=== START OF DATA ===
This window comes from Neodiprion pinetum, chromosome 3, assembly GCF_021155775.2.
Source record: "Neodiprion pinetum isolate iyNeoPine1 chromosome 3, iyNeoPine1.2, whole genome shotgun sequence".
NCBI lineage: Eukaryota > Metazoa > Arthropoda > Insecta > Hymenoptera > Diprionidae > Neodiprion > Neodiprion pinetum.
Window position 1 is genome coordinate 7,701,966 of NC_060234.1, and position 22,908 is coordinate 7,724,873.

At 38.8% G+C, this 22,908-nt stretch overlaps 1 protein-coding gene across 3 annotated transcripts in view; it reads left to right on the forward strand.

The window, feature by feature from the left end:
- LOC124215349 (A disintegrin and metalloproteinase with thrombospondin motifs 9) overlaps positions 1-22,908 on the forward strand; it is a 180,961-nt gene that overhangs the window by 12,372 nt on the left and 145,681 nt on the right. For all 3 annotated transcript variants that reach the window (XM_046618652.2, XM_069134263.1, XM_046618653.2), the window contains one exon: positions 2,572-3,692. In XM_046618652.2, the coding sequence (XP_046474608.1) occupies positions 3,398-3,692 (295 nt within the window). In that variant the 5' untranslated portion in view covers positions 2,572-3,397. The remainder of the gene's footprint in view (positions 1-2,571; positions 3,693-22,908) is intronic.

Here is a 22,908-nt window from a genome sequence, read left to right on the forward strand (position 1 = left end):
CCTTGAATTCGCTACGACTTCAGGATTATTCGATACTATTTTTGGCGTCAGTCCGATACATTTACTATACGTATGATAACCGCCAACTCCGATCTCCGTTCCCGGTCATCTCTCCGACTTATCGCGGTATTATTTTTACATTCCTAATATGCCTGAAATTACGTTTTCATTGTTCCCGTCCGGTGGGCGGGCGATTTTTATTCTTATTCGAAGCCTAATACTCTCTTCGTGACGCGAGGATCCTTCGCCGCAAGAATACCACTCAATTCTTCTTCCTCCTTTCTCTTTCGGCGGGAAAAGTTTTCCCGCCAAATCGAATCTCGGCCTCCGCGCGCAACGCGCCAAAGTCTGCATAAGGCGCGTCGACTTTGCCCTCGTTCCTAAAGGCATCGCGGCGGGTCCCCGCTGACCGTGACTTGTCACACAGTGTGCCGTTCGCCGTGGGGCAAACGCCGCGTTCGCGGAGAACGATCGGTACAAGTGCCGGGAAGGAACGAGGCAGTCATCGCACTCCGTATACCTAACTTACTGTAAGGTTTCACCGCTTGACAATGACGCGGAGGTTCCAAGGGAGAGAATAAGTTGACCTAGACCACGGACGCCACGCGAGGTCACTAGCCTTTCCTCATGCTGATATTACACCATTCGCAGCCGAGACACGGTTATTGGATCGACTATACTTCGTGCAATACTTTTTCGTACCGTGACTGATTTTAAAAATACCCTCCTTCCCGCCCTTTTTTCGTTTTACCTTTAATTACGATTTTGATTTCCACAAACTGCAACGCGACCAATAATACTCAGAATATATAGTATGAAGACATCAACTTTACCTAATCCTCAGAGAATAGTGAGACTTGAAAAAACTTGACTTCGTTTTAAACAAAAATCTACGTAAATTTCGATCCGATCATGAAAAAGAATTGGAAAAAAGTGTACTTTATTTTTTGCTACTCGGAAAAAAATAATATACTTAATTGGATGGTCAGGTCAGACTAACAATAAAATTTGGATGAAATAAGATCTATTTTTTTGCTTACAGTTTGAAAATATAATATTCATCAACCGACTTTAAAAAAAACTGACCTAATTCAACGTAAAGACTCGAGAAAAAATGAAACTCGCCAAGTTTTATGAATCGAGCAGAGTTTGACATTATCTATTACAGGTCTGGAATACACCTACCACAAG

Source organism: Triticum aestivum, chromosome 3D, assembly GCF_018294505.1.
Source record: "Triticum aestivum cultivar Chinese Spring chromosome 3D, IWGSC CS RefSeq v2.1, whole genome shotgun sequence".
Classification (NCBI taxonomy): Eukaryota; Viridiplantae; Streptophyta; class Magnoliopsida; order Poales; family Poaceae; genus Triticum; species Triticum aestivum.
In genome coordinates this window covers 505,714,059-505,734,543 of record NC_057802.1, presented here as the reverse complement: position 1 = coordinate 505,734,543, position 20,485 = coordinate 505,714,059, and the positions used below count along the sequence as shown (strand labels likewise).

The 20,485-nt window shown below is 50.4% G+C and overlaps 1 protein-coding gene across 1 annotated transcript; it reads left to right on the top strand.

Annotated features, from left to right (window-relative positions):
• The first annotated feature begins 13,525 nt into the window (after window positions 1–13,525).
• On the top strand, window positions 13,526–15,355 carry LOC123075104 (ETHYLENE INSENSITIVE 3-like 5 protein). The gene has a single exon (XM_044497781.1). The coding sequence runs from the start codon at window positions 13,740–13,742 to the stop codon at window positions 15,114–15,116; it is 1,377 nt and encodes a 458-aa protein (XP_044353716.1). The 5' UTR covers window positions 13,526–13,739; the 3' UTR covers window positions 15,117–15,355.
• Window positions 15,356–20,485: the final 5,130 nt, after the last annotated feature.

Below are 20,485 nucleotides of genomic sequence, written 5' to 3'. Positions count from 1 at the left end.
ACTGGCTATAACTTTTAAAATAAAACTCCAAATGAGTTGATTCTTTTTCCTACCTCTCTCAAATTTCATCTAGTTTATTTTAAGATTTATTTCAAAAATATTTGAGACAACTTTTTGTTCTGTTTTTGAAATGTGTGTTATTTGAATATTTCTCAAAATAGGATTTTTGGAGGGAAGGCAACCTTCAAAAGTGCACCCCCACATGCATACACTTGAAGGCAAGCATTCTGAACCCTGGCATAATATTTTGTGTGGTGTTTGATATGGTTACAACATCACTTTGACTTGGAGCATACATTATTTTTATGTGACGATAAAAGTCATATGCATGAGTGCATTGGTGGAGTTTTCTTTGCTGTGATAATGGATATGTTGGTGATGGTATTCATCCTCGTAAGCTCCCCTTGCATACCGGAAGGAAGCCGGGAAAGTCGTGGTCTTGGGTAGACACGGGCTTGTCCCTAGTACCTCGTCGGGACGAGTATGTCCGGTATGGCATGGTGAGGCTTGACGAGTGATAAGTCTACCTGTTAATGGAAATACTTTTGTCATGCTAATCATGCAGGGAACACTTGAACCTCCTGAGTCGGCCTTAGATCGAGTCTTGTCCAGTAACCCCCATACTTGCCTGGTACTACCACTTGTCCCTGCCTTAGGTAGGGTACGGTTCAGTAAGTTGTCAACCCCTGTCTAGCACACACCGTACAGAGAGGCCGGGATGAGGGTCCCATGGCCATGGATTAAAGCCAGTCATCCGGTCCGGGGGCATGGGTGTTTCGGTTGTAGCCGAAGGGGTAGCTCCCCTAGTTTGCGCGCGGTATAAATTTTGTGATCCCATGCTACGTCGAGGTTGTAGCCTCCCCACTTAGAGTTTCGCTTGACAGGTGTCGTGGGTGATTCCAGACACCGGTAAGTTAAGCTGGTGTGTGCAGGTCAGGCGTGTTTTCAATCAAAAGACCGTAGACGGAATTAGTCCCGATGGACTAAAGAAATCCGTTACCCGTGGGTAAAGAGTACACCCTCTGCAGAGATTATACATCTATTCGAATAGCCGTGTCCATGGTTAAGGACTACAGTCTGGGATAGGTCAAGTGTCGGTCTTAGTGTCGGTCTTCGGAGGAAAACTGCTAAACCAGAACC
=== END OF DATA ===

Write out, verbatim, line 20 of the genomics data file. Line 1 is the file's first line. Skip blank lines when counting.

ACTGGCTATAACTTTTAAAATAAAACTCCAAATGAGTTGATTCTTTTTCCTACCTCTCTCAAATTTCATCTAGTTTATTTTAAGATTTATTTCAAAAATATTTGAGACAACTTTTTGTTCTGTTTTTGAAATGTGTGTTATTTGAATATTTCTCAAAATAGGATTTTTGGAGGGAAGGCAACCTTCAAAAGTGCACCCCCACATGCATACACTTGAAGGCAAGCATTCTGAACCCTGGCATAATATTTTGTGTGGTGTTTGATATGGTTACAACATCACTTTGACTTGGAGCATACATTATTTTTATGTGACGATAAAAGTCATATGCATGAGTGCATTGGTGGAGTTTTCTTTGCTGTGATAATGGATATGTTGGTGATGGTATTCATCCTCGTAAGCTCCCCTTGCATACCGGAAGGAAGCCGGGAAAGTCGTGGTCTTGGGTAGACACGGGCTTGTCCCTAGTACCTCGTCGGGACGAGTATGTCCGGTATGGCATGGTGAGGCTTGACGAGTGATAAGTCTACCTGTTAATGGAAATACTTTTGTCATGCTAATCATGCAGGGAACACTTGAACCTCCTGAGTCGGCCTTAGATCGAGTCTTGTCCAGTAACCCCCATACTTGCCTGGTACTACCACTTGTCCCTGCCTTAGGTAGGGTACGGTTCAGTAAGTTGTCAACCCCTGTCTAGCACACACCGTACAGAGAGGCCGGGATGAGGGTCCCATGGCCATGGATTAAAGCCAGTCATCCGGTCCGGGGGCATGGGTGTTTCGGTTGTAGCCGAAGGGGTAGCTCCCCTAGTTTGCGCGCGGTATAAATTTTGTGATCCCATGCTACGTCGAGGTTGTAGCCTCCCCACTTAGAGTTTCGCTTGACAGGTGTCGTGGGTGATTCCAGACACCGGTAAGTTAAGCTGGTGTGTGCAGGTCAGGCGTGTTTTCAATCAAAAGACCGTAGACGGAATTAGTCCCGATGGACTAAAGAAATCCGTTACCCGTGGGTAAAGAGTACACCCTCTGCAGAGATTATACATCTATTCGAATAGCCGTGTCCATGGTTAAGGACTACAGTCTGGGATAGGTCAAGTGTCGGTCTTAGTGTCGGTCTTCGGAGGAAAACTGCTAAACCAGAACC